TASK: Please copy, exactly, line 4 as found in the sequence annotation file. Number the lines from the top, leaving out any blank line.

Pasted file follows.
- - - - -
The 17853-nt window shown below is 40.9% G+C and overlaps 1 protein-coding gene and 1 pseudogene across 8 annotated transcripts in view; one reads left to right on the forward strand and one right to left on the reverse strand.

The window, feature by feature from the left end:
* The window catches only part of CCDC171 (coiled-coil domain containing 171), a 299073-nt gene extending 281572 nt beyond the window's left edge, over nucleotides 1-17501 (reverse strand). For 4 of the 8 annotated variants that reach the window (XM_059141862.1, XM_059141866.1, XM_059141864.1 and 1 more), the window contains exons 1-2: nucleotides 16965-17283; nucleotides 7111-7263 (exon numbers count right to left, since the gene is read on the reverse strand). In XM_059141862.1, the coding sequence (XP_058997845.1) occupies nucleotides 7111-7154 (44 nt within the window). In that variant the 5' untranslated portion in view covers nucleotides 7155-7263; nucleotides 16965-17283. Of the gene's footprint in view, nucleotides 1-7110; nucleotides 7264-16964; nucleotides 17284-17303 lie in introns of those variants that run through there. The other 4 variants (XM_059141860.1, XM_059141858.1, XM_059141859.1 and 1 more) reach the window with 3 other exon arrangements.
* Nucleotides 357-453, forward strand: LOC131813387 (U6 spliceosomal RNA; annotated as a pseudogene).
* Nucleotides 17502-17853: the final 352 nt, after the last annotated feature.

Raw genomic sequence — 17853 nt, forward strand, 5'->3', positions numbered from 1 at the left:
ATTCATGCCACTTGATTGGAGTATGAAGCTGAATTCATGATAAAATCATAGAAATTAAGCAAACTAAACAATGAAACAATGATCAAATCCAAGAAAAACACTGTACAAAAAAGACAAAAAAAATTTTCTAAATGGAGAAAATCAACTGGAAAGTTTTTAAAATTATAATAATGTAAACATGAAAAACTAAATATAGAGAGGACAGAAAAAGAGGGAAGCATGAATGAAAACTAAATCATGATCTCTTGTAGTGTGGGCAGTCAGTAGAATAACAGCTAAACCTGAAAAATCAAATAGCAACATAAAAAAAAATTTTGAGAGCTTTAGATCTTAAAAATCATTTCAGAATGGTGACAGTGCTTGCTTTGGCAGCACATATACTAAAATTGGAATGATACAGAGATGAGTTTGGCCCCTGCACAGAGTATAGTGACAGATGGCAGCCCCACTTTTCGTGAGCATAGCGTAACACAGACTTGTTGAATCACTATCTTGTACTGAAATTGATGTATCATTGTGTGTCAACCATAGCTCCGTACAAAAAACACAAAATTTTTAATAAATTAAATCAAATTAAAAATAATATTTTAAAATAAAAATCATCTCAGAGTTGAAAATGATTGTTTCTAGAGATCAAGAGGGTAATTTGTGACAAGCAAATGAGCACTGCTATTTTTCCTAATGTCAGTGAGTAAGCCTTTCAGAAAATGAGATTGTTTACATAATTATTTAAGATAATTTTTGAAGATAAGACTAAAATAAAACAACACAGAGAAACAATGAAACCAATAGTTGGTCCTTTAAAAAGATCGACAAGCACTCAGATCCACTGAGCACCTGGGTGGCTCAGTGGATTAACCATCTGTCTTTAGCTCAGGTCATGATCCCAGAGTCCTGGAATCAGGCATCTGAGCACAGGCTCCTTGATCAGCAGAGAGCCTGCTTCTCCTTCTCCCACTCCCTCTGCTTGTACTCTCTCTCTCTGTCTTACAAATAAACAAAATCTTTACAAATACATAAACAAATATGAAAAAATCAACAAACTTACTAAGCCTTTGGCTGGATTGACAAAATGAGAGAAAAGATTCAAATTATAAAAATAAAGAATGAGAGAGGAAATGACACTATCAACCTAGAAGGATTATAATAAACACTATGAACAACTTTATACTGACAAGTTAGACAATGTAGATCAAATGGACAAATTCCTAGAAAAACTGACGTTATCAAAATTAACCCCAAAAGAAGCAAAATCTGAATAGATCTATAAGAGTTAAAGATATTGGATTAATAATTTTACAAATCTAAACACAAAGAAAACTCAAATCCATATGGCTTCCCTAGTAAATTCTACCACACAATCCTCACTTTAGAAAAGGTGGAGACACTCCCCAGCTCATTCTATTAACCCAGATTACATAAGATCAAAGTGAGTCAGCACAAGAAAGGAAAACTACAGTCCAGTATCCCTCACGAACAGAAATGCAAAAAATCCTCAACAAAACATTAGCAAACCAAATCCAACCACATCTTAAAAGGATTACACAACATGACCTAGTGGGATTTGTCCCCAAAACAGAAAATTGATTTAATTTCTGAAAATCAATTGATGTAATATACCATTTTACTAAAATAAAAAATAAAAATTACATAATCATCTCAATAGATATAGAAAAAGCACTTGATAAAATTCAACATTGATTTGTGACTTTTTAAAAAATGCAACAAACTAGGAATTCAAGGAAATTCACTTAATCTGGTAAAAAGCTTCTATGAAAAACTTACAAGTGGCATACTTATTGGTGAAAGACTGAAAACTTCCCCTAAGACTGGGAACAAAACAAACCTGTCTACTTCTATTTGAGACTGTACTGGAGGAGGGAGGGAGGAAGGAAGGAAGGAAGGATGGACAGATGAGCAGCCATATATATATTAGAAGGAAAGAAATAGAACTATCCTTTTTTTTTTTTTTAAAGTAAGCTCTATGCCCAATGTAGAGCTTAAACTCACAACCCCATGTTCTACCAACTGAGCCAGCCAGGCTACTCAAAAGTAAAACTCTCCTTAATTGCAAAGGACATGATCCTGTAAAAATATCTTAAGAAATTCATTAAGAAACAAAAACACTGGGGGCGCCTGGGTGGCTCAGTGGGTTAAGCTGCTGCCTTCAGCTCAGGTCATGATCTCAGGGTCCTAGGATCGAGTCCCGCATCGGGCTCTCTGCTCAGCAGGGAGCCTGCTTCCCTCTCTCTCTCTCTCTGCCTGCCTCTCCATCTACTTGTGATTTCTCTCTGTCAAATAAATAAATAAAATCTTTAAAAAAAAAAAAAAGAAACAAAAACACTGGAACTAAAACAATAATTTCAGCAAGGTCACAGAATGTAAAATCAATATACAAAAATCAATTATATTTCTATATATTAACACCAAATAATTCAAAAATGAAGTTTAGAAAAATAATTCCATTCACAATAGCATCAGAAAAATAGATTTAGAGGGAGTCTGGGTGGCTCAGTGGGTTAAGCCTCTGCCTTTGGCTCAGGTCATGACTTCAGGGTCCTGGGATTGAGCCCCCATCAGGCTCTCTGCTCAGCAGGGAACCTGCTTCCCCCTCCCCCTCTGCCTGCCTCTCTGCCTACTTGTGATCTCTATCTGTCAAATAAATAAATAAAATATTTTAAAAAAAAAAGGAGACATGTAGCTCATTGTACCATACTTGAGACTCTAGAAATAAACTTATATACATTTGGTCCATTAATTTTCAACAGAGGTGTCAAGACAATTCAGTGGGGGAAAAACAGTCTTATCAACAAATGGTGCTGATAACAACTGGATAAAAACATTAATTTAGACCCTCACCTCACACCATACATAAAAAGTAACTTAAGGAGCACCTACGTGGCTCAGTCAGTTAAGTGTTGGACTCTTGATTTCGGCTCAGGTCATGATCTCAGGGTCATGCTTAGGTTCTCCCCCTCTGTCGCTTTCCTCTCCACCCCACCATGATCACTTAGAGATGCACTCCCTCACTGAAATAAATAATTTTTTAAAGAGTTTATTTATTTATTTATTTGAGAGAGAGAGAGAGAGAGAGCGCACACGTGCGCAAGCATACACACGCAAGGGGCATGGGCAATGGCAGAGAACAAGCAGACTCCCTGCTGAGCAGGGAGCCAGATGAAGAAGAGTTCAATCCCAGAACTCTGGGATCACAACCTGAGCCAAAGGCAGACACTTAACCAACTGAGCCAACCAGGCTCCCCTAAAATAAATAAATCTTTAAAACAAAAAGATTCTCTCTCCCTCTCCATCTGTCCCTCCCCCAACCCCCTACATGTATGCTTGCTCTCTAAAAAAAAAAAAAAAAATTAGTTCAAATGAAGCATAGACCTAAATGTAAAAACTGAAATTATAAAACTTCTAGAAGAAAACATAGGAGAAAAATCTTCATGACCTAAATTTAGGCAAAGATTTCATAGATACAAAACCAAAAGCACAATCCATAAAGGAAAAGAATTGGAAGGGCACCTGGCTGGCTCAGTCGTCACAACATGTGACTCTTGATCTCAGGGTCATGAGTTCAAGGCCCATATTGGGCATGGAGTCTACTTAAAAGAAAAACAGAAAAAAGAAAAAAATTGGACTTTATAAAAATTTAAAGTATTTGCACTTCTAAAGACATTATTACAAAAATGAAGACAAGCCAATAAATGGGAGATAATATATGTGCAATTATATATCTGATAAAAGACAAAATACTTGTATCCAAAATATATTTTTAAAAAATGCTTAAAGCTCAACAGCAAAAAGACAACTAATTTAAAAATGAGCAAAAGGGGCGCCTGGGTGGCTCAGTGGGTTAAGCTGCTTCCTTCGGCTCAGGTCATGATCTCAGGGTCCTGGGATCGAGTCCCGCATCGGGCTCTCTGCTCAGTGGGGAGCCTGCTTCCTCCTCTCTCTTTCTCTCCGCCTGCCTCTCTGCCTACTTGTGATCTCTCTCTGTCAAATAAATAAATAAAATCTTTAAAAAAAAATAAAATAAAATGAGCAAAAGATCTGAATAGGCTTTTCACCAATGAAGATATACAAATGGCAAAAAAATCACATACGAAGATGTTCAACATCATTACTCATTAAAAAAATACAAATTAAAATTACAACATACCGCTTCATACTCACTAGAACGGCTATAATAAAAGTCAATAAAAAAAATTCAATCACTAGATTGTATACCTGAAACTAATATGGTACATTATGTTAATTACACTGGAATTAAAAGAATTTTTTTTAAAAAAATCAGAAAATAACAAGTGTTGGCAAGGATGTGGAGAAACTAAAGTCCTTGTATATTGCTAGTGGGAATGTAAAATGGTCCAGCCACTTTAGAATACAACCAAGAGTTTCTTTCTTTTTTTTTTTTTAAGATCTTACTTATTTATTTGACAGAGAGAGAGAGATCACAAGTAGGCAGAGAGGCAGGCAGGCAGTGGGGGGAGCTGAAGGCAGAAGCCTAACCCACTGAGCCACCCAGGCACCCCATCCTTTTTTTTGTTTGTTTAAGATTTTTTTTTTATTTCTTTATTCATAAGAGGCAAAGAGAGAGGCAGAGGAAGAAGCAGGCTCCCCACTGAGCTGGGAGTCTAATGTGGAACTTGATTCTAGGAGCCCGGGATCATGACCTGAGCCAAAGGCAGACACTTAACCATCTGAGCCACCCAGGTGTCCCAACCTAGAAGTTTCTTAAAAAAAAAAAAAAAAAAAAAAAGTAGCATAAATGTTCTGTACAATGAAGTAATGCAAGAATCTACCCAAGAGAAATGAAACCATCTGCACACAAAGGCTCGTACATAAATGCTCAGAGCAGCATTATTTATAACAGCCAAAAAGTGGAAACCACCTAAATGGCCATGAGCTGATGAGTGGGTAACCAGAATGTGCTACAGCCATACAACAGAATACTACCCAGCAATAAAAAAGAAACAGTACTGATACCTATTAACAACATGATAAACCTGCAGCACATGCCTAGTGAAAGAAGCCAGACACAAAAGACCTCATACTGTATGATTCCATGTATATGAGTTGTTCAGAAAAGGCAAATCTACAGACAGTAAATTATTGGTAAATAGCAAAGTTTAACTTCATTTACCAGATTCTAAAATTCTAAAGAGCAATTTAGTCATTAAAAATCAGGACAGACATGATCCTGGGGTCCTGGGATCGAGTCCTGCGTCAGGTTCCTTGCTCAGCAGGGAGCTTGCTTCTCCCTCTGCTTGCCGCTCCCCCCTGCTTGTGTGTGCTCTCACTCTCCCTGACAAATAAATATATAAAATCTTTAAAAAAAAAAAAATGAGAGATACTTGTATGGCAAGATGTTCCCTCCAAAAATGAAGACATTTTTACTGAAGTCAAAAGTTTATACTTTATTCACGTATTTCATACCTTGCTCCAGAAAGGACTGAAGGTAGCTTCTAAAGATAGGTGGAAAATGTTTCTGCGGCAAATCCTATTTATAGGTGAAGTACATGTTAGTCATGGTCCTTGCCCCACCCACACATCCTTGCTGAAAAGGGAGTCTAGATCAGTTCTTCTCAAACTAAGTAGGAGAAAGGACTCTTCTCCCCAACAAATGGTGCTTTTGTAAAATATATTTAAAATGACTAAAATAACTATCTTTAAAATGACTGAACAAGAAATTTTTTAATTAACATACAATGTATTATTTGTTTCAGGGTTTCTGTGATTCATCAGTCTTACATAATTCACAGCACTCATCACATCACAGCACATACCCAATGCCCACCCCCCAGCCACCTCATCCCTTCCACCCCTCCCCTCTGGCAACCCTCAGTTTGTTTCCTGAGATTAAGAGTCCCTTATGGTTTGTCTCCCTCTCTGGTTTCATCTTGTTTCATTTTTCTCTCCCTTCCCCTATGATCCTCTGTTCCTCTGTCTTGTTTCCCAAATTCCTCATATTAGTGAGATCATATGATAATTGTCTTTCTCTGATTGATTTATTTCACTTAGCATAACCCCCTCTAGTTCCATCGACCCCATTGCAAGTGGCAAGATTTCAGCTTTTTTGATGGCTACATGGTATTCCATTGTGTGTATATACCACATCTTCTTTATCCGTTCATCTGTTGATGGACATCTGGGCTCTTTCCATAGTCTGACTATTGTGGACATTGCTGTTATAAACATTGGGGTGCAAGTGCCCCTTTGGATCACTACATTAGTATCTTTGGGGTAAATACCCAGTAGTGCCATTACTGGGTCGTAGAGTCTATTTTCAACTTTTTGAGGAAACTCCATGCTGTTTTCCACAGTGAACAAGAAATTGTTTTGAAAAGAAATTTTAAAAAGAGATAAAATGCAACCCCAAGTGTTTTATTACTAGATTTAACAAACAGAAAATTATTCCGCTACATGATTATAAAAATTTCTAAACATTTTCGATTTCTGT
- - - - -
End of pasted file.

* Nucleotides 357-453, forward strand: LOC131813387 (U6 spliceosomal RNA; annotated as a pseudogene).